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[From Peter K. Austin, Endangered Languages Academic Programme, SOAS]

I spent last week in Lyon working on plans for collaborative teaching and research with Colette Grinevald and her colleagues at Lyon-2 University and the CNRS DDL research laboratory. This will include a summer school on language documentation planned for June-July 2008 (we will announce more details soon), joint workshops and conferences, and development of a European Masters programme.

On Saturday (31st March) Michel Bert, who also teaches at Lyon-2 and is a researcher in the CNRS ICAR research laboratory, invited Colette and me to accompany him south from Lyon along the Rhône River to visit the field sites where he has been collecting data on the Franco-Provençal language over the past 10 years. Michel's PhD dissertation is a detailed study of this language based on data he collected from over 150 consultants.


Whether languages can be property has generated further discussion, on Language Log, and on several anthropology blogs (thanks Kimberly!). Two themes emerged: power, and the potential conflict with open access.


Sociolingo's Africa is a general blog which includes posts about languages (the writer's based in Mali but draws together material from across Africa). There are some interesting posts on linguistics, literacy - including mother tongue language education. So much seems so familiar. Thanks to this blog I've learned about Litcam, Google, and UNESCO’s Institute for Lifelong Learning Launch “The Literacy Project” and of practical handbooks which looks it might be useful in our region: Handbook for Literacy and Non-formal Education Facilitators in Africa, and its predecessor, designed for use in Asia, Handbook for Non-formal Education Facilitators.

Other blogs I've come across recently:
• Will Owen's blog Aboriginal art and culture: an American eye - has extensive and thoughtful reviews of art shows, books and films related to Australian Indigenous ethnography. (thanks David!)

• the blog of a graduate student, David Kaufman, who includes glossed texts of different Northern and Central American languages in the blog, as well as discussions of the language.

• The Lexique pro blog has been created for information sharing on Lexique Pro which has the potential to be a useful tool for dictionary-makers and publishers. (Thanks to a posting by David Ker of the Nyungwe Project - Mozambique on the Lexicography list)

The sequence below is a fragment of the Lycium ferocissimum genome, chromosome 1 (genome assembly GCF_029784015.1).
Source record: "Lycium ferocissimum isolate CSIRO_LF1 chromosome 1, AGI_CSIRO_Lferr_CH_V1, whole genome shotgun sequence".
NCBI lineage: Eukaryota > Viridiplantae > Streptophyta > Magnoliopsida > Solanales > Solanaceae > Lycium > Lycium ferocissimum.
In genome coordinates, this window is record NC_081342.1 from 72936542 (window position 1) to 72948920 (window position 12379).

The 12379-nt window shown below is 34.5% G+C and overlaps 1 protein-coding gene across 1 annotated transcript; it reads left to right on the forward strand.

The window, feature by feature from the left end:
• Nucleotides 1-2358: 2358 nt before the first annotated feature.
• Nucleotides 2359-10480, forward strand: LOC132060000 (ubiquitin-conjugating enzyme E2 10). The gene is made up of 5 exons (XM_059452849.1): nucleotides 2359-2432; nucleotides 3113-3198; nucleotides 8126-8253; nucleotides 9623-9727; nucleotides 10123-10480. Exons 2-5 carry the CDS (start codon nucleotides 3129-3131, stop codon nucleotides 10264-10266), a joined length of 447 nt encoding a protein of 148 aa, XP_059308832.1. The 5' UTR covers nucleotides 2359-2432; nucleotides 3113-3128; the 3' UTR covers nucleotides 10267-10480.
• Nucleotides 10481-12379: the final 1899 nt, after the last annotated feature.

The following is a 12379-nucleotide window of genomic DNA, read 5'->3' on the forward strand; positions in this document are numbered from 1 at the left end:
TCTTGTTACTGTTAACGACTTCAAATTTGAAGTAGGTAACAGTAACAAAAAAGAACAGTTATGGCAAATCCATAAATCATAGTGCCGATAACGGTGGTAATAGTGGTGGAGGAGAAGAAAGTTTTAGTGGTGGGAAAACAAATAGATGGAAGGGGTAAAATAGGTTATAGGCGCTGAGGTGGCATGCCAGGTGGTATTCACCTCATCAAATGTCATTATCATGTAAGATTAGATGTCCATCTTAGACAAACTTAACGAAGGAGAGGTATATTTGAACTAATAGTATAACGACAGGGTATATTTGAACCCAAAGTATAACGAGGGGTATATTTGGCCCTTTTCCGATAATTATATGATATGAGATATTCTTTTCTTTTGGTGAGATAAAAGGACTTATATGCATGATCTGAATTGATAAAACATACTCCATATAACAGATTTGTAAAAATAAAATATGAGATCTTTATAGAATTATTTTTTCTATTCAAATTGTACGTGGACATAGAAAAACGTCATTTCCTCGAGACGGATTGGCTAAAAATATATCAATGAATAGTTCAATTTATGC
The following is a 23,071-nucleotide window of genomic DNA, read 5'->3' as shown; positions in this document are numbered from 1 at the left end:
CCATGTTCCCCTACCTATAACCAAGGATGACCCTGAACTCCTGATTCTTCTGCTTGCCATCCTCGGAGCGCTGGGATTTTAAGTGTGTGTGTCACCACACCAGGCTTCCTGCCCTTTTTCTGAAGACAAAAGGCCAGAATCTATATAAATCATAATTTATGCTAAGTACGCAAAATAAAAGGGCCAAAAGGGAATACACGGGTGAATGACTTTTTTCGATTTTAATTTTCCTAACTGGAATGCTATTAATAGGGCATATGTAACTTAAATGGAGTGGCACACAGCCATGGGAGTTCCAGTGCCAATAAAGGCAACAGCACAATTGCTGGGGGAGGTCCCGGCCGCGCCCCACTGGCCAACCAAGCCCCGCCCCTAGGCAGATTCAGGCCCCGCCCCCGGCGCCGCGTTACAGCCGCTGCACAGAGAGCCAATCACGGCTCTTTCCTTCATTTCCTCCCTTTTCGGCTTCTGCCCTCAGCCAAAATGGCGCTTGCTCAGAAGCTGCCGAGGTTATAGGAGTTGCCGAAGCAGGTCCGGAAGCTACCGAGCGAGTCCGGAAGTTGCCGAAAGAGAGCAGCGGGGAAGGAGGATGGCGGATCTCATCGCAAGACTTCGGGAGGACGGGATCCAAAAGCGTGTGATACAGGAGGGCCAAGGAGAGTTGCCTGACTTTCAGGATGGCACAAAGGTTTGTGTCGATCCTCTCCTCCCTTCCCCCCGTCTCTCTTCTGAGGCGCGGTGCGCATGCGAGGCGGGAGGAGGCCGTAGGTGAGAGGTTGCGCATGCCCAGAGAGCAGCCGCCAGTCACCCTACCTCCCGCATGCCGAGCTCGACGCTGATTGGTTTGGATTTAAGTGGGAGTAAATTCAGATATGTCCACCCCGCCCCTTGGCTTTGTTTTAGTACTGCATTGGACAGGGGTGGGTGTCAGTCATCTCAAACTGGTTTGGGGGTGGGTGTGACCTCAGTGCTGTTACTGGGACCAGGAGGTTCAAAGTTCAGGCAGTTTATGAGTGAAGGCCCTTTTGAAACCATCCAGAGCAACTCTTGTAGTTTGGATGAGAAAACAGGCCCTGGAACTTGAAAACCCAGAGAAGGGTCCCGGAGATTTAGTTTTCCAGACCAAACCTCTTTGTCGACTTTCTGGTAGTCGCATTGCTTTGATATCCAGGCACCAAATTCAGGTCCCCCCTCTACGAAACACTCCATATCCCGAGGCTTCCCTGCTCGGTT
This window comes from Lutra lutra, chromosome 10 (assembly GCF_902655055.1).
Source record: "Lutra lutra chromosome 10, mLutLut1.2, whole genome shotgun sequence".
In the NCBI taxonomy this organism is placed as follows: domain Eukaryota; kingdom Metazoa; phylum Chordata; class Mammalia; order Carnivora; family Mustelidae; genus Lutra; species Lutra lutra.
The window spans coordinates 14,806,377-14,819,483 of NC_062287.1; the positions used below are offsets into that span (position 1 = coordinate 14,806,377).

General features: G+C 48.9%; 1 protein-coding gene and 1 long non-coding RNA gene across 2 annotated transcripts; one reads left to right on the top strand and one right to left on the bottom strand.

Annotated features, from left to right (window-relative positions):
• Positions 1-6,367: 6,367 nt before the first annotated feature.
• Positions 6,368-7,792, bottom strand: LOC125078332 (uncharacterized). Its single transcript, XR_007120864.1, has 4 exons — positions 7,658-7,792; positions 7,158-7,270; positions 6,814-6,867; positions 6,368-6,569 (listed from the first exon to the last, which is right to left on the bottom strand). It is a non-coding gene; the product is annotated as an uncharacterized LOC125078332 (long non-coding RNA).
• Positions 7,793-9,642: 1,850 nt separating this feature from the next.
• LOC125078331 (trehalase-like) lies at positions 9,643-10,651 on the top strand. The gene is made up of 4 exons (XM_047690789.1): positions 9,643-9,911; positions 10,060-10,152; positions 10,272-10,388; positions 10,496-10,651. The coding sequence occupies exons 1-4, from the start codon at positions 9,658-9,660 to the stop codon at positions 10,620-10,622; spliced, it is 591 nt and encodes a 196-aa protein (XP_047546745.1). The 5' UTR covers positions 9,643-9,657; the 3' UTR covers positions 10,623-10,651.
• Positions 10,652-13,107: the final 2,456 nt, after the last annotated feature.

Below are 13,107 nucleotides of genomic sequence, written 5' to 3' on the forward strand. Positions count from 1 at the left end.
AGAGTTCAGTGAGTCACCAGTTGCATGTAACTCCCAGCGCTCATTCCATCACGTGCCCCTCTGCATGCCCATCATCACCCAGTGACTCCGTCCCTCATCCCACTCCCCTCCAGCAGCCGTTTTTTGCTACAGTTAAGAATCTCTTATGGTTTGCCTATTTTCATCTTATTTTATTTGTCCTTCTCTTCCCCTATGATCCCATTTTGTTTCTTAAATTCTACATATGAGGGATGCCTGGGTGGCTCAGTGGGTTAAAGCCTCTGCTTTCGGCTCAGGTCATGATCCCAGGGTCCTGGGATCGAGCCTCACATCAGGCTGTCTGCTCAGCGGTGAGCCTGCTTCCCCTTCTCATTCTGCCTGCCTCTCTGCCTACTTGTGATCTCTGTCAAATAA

Fulbright journey to Turtle Island ( USA) is the travel-blog of Samia Goudie, an Australian Bundjalung / Mununjali woman visiting the United States on a Fulbright Scholarship to find out about "inter-generational trauma, healing and resilience in Indigenous communities". So far, mostly travel, but some stuff on work with Native Americans.

Here is a technological update to my previous posting on recording conversation.
I consider myself very privileged to be able to visit the Department of Linguistics at UCSB, where I have been lucky enough to audit a number of courses, including Jack Du Bois’ course on discourse transcription. Today we were introduced to a very nice piece of equipment, the Edirol R-09 ultra-portable flash ram recorder. This piece of equipment is about the same dimensions as an i-pod, although a bit fatter.

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Every dead ethnographer (Indigenous or non-Indigenous) had a tin trunk in which all the information on the people, the language, the culture, anything, yes anything you want to know, could be found. But, I'm sorry, aunty died last week, and we don't know WHERE that tin trunk is now. (Source of observation: Michael Walsh). The anthropologist Ursula McConnel who worked with Wik Mungkan people on Cape York Peninsula, died in 1957, and people have been looking for her trunk ever since.

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Registration for the Human Communication Sciences Network SummerFest06 (Nov 27th - Dec 1st) opens today. There looks to be an interesting line up of courses. I'm hoping I can head along to the courses on Bayesian Networks and Markov Models and Statistics for Linguistics amongst others.

I heard that Trevor Johnston's course on sign languages was excellent. I'll definitely be going along to that one.

And... OK so this is a shameless plug: I hope Introduction to Fieldwork Methods will be fun ;-)

This posting is topically aligned with two excellent postings (one by Tom on this blog and one by Claire at Anggarrgoon) about problems relating to video recording and the observer’s paradox. In my comments to Tom’s posting, I talked about some of the problems I’d had recording naturalistic conversation on video and that I’d had more success with straight audio. So I’ll now talk about the audio recording of conversation, which is where I have had more success.

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Jane's last post and a post on the ever excellent Language Log have got me thinking about permanence and accountability in the internet age. Its a theme that I encounter again and again, working for a digital archive.